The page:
Dinnertime Games, Getting Your Kids To EAT.

Want your kids addicted to your dinners? Try these 3 dinnertime games...

First, I pinky promise, the following activities are super simple. I am quite lazy so you can count on me to provide solutions that are easy and that require minimal effort for my fellow parents.

A bit of backstory: I started playing games with my kids at the dinner table early on. These weren’t Gwyneth Paltrow-approved moments of conscious parenting… it was so I wouldn’t kill my children. Dinner games began as a distraction from the nightly melodrama that plagued our family between 5:00-6:00pm. Whining, pouting, bickering, and noisy melt downs appeared like clockwork. Enter “What Animal Am I” a game I totally made up on the fly, and a game my kids STILL want to play 5 years later.

What started as a simple way not to chug wine out of the box or strangle my kids, strangely ended up really improving how much, and what my kids ate each night.

I think the reason for this is simple: Happy Distraction= Happy Distracted Eating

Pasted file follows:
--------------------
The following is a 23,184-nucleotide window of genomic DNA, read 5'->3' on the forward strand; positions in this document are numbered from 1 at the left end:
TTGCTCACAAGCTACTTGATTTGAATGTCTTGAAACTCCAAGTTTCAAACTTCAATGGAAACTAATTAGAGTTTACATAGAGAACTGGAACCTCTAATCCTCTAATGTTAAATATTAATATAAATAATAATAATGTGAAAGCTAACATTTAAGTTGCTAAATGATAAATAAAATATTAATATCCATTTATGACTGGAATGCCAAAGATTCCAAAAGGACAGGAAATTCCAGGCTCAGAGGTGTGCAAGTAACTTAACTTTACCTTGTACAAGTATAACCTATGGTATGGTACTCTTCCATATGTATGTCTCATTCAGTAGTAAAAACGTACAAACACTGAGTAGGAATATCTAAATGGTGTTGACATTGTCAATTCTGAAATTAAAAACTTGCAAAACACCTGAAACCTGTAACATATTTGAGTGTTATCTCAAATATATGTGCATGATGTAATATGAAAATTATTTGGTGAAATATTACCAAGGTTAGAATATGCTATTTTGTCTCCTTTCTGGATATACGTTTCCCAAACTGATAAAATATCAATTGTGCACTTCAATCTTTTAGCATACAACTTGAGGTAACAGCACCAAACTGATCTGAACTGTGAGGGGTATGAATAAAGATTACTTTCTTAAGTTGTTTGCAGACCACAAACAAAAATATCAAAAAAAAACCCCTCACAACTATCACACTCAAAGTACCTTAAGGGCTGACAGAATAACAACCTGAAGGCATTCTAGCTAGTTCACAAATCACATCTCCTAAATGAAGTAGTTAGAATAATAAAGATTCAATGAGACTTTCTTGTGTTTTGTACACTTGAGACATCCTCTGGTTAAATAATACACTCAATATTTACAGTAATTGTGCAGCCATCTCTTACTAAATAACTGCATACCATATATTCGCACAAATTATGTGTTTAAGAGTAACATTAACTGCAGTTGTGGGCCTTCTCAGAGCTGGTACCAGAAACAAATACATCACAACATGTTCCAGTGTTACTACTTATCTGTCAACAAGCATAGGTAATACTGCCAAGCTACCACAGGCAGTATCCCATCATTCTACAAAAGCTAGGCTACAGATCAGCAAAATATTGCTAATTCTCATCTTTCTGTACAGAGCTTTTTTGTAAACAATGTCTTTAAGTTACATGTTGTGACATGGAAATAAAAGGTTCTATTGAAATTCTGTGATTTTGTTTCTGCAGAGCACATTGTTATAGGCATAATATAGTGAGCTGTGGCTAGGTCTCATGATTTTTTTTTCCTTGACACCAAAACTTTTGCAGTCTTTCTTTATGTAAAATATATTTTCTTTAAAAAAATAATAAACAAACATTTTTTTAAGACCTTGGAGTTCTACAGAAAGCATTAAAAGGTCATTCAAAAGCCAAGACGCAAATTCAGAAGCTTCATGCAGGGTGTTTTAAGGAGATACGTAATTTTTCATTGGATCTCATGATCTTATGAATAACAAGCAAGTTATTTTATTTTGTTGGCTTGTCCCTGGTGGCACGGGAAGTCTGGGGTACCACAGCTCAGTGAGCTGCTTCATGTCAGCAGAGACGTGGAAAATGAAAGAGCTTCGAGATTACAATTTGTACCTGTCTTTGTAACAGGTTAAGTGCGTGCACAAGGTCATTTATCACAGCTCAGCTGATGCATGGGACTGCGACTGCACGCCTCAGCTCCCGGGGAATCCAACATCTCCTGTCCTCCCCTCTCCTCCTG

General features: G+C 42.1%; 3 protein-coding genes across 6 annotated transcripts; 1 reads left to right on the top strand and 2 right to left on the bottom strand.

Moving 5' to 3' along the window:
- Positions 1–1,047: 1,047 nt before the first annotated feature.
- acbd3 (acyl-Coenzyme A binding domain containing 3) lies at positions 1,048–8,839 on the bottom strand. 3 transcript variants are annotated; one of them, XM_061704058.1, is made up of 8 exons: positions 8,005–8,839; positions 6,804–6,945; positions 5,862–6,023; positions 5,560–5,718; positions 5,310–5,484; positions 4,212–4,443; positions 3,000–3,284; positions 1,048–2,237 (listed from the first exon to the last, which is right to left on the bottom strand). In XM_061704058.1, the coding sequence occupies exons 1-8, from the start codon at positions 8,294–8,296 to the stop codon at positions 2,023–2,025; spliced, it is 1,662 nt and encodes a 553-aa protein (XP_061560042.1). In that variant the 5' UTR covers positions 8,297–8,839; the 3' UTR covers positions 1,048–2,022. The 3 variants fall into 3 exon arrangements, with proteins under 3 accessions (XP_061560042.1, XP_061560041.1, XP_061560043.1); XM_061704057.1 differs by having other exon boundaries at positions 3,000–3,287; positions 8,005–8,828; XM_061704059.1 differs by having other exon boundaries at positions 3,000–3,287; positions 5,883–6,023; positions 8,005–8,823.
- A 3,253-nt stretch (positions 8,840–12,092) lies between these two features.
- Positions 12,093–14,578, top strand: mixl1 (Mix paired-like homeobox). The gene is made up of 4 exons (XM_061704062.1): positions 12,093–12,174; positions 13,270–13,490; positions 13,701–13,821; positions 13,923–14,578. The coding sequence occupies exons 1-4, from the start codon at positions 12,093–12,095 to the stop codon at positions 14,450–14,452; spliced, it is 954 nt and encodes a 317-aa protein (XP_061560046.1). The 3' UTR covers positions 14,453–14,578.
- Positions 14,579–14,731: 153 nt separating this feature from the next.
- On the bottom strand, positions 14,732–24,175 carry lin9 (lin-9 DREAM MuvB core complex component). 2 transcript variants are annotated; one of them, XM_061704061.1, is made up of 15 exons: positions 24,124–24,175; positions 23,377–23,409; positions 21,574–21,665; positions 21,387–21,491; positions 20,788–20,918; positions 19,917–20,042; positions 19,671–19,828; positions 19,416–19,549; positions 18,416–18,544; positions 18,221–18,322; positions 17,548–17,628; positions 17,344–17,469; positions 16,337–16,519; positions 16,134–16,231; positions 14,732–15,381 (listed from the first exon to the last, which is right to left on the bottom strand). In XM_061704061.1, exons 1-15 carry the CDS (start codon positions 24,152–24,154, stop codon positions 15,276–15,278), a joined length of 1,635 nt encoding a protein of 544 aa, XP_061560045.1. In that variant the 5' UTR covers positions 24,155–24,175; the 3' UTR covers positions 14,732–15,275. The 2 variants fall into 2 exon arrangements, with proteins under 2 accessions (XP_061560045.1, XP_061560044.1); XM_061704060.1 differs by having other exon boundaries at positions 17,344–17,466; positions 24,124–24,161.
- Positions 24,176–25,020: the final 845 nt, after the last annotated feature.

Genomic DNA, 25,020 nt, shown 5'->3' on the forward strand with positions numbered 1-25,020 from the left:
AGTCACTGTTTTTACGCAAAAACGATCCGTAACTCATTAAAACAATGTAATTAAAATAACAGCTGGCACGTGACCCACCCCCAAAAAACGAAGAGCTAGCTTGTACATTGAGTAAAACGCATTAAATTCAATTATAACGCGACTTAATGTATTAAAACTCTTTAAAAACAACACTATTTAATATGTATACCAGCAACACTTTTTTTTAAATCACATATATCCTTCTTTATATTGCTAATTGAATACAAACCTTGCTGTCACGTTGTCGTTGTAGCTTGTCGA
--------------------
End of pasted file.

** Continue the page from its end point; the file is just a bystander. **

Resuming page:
If you are frustrated with how much dinner is getting eaten, or with the overall attitude of your crew each night, then you should try one of these too. More bites taken. More happiness all around.

Here are three different games you can introduce to your kids at meal time. Each is simple to execute, require no preparation (or very little), and need no special “stuff” other than google. My kids are currently 7 & 9 and they totally find these amusing. I believe these would hold up to about age 12 before needing an image overhaul. You can cutesy them up or down to suit your families ages or genders.


pick a country that interests you. Read about the food culture of said country while dining and adopt some of their practices. (I love to start with India because it can feature kids eating with their hands, which they flip for!) As I read aloud, my kids continue to munch while they listen. If you are very ambitious you can incorporate an authentic dish to further the experience. I am not usually organized enough to make this happens and we seem to be just fine reading about Italian food customs while eating BBQ chicken. It’s fine. Don’t create more work for yourself, you do enough already. The real objective is uncovering fun and sometimes funny customs and foods that interest us.